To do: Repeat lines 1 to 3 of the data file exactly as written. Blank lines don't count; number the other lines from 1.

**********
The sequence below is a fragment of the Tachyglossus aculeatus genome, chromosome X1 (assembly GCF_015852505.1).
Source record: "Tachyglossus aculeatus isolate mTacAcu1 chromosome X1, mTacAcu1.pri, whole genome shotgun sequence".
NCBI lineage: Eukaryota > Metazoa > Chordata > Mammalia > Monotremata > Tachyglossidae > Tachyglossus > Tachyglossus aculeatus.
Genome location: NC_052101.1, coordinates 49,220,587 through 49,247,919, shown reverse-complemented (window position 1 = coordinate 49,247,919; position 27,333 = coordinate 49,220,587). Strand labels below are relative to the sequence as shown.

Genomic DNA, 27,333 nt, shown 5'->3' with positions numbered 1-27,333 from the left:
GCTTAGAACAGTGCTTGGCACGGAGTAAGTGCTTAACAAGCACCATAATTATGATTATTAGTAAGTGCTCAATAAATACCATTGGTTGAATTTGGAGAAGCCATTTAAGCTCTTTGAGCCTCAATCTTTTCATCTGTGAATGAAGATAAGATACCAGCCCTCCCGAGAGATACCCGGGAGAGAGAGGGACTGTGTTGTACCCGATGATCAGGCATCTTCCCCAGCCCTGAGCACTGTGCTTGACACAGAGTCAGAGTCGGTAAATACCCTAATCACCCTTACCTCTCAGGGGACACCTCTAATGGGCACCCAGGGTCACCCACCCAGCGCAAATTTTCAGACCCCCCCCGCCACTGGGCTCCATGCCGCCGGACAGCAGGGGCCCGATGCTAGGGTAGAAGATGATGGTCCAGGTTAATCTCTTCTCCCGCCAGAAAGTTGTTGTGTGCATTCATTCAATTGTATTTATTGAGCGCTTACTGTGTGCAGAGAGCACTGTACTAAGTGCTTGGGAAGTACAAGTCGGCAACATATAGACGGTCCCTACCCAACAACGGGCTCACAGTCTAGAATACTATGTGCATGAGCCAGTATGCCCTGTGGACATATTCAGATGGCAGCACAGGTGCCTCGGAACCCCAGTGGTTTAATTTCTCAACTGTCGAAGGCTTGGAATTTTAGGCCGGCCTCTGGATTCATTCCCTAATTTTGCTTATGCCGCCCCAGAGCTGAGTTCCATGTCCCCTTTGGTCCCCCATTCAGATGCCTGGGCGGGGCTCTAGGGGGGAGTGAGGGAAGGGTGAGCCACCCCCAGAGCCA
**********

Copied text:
The sequence below is a fragment of the Tachyglossus aculeatus genome, chromosome X1 (assembly GCF_015852505.1).
Source record: "Tachyglossus aculeatus isolate mTacAcu1 chromosome X1, mTacAcu1.pri, whole genome shotgun sequence".
NCBI lineage: Eukaryota > Metazoa > Chordata > Mammalia > Monotremata > Tachyglossidae > Tachyglossus > Tachyglossus aculeatus.